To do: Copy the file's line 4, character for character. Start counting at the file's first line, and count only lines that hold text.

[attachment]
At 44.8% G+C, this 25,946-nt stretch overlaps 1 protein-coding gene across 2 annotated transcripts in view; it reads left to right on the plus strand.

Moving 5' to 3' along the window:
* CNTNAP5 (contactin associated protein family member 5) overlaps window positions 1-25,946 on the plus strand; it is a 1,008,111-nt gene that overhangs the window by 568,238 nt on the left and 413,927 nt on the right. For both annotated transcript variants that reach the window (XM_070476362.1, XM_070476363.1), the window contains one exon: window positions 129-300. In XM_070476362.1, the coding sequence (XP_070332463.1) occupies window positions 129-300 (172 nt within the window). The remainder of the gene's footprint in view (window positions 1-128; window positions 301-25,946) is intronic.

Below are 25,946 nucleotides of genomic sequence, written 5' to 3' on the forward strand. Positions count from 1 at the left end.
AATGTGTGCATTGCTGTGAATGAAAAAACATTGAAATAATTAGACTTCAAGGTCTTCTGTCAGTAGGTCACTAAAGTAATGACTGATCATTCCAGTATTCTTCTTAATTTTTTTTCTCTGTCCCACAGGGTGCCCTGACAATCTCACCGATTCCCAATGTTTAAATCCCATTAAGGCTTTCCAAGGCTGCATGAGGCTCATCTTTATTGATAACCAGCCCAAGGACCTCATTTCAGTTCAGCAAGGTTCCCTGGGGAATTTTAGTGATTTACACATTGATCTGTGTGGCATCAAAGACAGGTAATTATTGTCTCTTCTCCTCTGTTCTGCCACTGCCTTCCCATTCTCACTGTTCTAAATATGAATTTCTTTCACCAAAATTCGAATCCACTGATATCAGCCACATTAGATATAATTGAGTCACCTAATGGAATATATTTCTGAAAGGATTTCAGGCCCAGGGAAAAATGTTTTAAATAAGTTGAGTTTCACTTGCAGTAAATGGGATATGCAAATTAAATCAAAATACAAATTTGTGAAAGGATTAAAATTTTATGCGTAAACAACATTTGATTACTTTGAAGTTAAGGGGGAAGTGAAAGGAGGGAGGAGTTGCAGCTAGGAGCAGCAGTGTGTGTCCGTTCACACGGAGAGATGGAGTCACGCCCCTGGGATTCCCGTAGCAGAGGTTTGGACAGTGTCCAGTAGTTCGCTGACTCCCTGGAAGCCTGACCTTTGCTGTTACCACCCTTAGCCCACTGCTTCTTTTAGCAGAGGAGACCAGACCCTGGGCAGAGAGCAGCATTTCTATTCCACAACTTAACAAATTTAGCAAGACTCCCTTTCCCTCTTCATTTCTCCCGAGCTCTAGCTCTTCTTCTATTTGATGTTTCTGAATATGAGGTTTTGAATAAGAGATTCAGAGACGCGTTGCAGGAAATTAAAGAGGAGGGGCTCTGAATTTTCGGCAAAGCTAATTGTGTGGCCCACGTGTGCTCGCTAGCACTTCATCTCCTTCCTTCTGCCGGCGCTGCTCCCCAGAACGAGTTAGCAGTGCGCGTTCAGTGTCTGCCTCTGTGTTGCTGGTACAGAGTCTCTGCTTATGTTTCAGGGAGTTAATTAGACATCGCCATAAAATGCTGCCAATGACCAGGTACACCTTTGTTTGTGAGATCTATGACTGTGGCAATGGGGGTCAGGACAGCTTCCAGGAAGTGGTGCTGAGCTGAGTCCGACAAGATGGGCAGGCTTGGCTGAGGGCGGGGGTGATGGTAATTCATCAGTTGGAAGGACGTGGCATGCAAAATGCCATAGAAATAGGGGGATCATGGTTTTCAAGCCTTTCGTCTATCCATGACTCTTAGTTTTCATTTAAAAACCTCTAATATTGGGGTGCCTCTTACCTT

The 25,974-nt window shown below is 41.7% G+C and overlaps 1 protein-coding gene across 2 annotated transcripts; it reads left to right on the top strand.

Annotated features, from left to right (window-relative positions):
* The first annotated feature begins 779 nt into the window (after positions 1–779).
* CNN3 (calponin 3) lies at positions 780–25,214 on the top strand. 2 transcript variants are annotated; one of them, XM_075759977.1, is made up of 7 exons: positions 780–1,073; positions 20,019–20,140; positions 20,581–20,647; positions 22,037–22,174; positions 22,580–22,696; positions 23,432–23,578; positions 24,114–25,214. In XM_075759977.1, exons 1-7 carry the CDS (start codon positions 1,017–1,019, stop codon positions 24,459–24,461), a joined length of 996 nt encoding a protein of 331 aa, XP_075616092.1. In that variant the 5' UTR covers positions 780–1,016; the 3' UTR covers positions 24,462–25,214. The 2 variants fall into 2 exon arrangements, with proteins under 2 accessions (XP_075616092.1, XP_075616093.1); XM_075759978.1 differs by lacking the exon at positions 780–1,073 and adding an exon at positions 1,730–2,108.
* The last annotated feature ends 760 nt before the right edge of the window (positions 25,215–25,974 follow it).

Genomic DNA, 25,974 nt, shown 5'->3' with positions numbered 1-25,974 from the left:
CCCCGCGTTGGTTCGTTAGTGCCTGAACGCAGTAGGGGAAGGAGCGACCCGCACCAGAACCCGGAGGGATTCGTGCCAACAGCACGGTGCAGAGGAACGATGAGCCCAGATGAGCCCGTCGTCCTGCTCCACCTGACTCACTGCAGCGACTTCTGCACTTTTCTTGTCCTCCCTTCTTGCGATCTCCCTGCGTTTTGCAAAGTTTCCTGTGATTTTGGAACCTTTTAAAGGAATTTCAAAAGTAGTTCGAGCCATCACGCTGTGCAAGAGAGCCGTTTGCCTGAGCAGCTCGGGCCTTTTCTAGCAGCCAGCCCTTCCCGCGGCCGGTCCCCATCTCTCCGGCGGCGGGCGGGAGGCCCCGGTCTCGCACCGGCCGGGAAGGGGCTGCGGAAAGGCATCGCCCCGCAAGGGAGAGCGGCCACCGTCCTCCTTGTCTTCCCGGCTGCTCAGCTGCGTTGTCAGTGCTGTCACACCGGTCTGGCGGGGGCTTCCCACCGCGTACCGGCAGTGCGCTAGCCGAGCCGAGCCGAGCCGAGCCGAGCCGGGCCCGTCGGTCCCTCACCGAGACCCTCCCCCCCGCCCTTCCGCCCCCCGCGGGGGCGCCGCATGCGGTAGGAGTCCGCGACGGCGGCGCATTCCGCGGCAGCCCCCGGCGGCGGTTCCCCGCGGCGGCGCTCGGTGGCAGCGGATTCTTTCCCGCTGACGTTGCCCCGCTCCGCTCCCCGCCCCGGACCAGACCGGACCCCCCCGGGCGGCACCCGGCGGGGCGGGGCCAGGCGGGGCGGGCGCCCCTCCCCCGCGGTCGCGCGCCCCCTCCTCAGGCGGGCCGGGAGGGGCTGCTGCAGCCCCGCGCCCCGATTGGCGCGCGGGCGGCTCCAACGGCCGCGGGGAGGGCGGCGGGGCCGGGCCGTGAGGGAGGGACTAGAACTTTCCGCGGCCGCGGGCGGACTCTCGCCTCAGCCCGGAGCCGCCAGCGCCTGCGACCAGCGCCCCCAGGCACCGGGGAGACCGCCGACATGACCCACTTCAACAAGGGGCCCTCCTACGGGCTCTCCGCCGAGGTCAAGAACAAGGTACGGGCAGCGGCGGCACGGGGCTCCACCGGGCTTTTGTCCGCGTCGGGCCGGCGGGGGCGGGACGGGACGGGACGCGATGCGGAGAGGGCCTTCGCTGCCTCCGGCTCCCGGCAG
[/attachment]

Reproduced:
Below are 25,946 nucleotides of genomic sequence, written 5' to 3' on the forward strand. Positions count from 1 at the left end.